Aids's impact on retail

Posted On Wednesday, 29 August 2001 03:01 Published by
Rate this item
(0 votes)
Officially, HIV/Aids will account for 7,3 million deaths by 2015. Add to this a steady decline in the African population birth-rate and your sobering picture of South Africa's future retail prospects is complete.

Officially, HIV/Aids will account for 7,3 million deaths by 2015. Add to this a steady decline in the African population birth-rate and your sobering picture of South Africa's future retail prospects is complete. The only mystery remaining is what measures retailers will take to counter the effect of their shrinking client base.Financial journalist Gerrit Boonstra writes in Sanlam's Money Matters that of SA's 26,9 million people between the ages of 15 and 65, 15,8 million are economically active. One could argue, he says, the estimated number of 7,3 million deaths could be replaced by the 5,5 million unemployed.

The problem is that the decline in population numbers is equalled by a similar decline in wealth. And thus spending power.

Aids is also changing the way many South Africans spend their money. 'Presently the average SA household spends 0,5% of its income on funeral costs. Considering the negative influence the weekly expenditure of R2,50 on a Lotto ticket has on the retail industry, one can imagine what the much higher expenditure on medicine and funerals will have on food and clothing,' Boonstra writes.

The ageing population will further change spending patterns. Research shows that the percentage of the population older than 65 years is estimated to increase to 8,3% by 2031 and those under 14 years to decline to 20,0% in 2031.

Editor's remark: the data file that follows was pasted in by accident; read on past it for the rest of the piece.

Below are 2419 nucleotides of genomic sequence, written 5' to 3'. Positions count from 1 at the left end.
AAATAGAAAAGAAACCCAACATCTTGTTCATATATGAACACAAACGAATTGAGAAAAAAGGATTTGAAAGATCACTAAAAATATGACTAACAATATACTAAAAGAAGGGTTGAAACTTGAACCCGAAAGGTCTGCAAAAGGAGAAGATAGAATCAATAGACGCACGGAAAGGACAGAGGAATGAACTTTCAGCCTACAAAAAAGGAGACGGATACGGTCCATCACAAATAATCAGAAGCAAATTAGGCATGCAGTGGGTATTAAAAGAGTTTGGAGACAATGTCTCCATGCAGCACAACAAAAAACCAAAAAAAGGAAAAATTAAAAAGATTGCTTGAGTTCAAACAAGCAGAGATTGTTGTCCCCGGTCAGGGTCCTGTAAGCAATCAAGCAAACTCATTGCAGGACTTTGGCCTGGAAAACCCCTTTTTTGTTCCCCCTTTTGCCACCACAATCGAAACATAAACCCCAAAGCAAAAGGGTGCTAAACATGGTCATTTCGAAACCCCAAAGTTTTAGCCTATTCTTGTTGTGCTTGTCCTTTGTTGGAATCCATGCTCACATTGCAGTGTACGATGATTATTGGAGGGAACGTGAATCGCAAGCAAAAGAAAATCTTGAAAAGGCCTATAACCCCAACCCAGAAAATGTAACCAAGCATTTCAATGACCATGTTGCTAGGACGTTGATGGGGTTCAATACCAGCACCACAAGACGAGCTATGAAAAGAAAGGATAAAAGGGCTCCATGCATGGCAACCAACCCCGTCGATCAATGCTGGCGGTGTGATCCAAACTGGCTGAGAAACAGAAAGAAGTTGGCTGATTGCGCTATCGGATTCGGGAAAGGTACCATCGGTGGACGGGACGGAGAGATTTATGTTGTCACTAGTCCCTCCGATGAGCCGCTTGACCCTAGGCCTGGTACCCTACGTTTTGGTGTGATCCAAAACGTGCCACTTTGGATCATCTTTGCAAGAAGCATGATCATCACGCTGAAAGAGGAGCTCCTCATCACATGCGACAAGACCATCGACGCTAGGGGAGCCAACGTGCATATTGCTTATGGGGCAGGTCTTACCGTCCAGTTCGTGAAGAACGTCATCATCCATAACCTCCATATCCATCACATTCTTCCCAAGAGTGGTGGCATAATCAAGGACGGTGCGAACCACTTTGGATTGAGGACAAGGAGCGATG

Retailers are likely to be forced into restructuring their businesses and expanding into new markets because their customer base is dying.

A recent Sunday Times article by Bobby Jordan suggests that retailers targeting lower-income and emerging market consumers are most at risk. Some retailers, like the JD Group, are already taking action by shifting business away from areas of high HIV-Aids prevalence. Which means the loss of some 5% of its store-base.

The Group's research shows that Pick 'n Pay and Shoprite Checkers will be worst hit, while Metropolitan Life's Aids research unit predicts that the Northern Province and KwaZulu-Natal will be worst off.


Publisher: Rode
Source: Rode

Most Popular

Five things you need to know about the repo rate

Jan 28, 2021
Carl_Coetzee_BetterBond_CEO
The South African Reserve Bank has just announced that it is holding the repo rate…

SA REIT Association - Chairman's message and 2021 sector outlook

Feb 02, 2021
Estienne de Klerk_Chairman of SAREIT
Real estate has long been a rewarding sector of the financial markets. Like all sectors,…

It’s cheaper to buy than to rent a home in 2021

Feb 08, 2021
Carl_Coetzee_BetterBond_CEO
If the past year has taught us anything, it is how important our homes have become to us.

Thavhani City set for more growth in 2021 as its Motor City and medical developments accelerate

Feb 15, 2021
Thavhani_City_Locality_Layout
Thavhani City mixed-use urban precinct in Thohoyandou, designed to be the future economic…

Brand new residential development in La Lucia 60% sold through Pam Golding Properties

Feb 15, 2021
Kent_Exterior
Such is the consistent high demand for centrally located, well-priced residential…

Please publish modules in offcanvas position.